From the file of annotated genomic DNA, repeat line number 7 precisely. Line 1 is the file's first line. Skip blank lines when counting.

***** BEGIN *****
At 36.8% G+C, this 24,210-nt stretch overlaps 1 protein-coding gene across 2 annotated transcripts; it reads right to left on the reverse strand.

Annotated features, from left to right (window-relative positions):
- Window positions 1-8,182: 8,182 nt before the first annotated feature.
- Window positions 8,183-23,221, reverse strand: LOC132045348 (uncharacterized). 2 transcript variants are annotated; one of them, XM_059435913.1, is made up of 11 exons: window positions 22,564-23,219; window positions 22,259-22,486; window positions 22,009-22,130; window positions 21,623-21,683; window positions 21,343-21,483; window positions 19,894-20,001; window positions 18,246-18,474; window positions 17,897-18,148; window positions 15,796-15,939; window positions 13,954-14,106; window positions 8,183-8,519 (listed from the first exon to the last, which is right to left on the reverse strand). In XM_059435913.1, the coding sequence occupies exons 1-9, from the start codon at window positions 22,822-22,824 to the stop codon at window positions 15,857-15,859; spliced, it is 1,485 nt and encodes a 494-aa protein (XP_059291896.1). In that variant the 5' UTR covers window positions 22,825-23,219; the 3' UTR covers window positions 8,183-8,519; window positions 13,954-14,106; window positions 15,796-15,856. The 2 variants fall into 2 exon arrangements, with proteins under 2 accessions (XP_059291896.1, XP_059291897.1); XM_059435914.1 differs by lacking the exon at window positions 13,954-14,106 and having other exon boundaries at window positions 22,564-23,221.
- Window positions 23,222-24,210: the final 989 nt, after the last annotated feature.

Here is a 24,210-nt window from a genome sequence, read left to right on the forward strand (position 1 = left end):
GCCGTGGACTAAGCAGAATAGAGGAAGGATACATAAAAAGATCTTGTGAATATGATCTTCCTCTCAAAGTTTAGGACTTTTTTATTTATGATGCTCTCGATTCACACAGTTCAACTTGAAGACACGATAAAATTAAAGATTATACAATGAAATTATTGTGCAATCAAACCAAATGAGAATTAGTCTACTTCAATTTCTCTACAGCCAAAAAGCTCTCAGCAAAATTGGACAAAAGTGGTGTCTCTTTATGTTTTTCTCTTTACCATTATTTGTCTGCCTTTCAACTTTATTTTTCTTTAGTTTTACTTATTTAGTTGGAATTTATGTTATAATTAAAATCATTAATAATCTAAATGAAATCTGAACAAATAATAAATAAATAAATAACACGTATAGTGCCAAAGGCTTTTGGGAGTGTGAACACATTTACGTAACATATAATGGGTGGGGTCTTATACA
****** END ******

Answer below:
GCCGTGGACTAAGCAGAATAGAGGAAGGATACATAAAAAGATCTTGTGAATATGATCTTCCTCTCAAAGTTTAGGACTTTTTTATTTATGATGCTCTCGATTCACACAGTTCAACTTGAAGACACGATAAAATTAAAGATTATACAATGAAATTATTGTGCAATCAAACCAAATGAGAATTAGTCTACTTCAATTTCTCTACAGCCAAAAAGCTCTCAGCAAAATTGGACAAAAGTGGTGTCTCTTTATGTTTTTCTCTTTACCATTATTTGTCTGCCTTTCAACTTTATTTTTCTTTAGTTTTACTTATTTAGTTGGAATTTATGTTATAATTAAAATCATTAATAATCTAAATGAAATCTGAACAAATAATAAATAAATAAATAACACGTATAGTGCCAAAGGCTTTTGGGAGTGTGAACACATTTACGTAACATATAATGGGTGGGGTCTTATACA